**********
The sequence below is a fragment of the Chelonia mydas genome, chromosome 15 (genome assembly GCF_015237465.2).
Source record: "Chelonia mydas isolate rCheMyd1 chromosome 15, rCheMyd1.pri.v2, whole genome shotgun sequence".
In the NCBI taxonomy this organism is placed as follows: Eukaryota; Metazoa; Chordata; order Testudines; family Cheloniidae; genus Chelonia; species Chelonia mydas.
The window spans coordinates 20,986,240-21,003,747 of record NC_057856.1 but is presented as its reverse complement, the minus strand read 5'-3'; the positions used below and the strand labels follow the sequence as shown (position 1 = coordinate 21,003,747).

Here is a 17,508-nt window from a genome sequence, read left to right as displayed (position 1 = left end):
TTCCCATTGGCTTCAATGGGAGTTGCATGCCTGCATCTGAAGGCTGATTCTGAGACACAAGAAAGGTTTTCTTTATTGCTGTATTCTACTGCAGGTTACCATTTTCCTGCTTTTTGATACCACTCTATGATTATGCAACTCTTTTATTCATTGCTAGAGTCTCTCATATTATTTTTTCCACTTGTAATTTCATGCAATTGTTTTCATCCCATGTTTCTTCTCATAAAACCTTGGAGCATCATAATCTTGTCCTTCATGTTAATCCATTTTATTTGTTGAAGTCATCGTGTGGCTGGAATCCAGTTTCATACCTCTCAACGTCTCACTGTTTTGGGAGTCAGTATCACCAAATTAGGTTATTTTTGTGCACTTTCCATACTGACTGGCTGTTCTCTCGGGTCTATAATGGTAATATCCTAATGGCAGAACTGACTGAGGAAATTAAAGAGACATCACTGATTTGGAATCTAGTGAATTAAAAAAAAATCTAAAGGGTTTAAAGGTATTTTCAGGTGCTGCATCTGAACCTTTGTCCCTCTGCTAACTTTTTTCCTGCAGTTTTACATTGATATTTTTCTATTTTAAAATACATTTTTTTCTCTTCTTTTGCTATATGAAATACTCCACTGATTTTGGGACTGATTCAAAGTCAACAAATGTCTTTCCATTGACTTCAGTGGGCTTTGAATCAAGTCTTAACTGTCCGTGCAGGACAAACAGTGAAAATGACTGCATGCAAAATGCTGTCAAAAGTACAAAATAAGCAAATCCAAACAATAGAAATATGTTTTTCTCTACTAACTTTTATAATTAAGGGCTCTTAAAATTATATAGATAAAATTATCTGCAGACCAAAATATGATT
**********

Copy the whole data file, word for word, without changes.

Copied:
The sequence below is a fragment of the Chelonia mydas genome, chromosome 15 (genome assembly GCF_015237465.2).
Source record: "Chelonia mydas isolate rCheMyd1 chromosome 15, rCheMyd1.pri.v2, whole genome shotgun sequence".
In the NCBI taxonomy this organism is placed as follows: Eukaryota; Metazoa; Chordata; order Testudines; family Cheloniidae; genus Chelonia; species Chelonia mydas.
The window spans coordinates 20,986,240-21,003,747 of record NC_057856.1 but is presented as its reverse complement, the minus strand read 5'-3'; the positions used below and the strand labels follow the sequence as shown (position 1 = coordinate 21,003,747).

Here is a 17,508-nt window from a genome sequence, read left to right as displayed (position 1 = left end):
TTCCCATTGGCTTCAATGGGAGTTGCATGCCTGCATCTGAAGGCTGATTCTGAGACACAAGAAAGGTTTTCTTTATTGCTGTATTCTACTGCAGGTTACCATTTTCCTGCTTTTTGATACCACTCTATGATTATGCAACTCTTTTATTCATTGCTAGAGTCTCTCATATTATTTTTTCCACTTGTAATTTCATGCAATTGTTTTCATCCCATGTTTCTTCTCATAAAACCTTGGAGCATCATAATCTTGTCCTTCATGTTAATCCATTTTATTTGTTGAAGTCATCGTGTGGCTGGAATCCAGTTTCATACCTCTCAACGTCTCACTGTTTTGGGAGTCAGTATCACCAAATTAGGTTATTTTTGTGCACTTTCCATACTGACTGGCTGTTCTCTCGGGTCTATAATGGTAATATCCTAATGGCAGAACTGACTGAGGAAATTAAAGAGACATCACTGATTTGGAATCTAGTGAATTAAAAAAAAATCTAAAGGGTTTAAAGGTATTTTCAGGTGCTGCATCTGAACCTTTGTCCCTCTGCTAACTTTTTTCCTGCAGTTTTACATTGATATTTTTCTATTTTAAAATACATTTTTTTCTCTTCTTTTGCTATATGAAATACTCCACTGATTTTGGGACTGATTCAAAGTCAACAAATGTCTTTCCATTGACTTCAGTGGGCTTTGAATCAAGTCTTAACTGTCCGTGCAGGACAAACAGTGAAAATGACTGCATGCAAAATGCTGTCAAAAGTACAAAATAAGCAAATCCAAACAATAGAAATATGTTTTTCTCTACTAACTTTTATAATTAAGGGCTCTTAAAATTATATAGATAAAATTATCTGCAGACCAAAATATGATT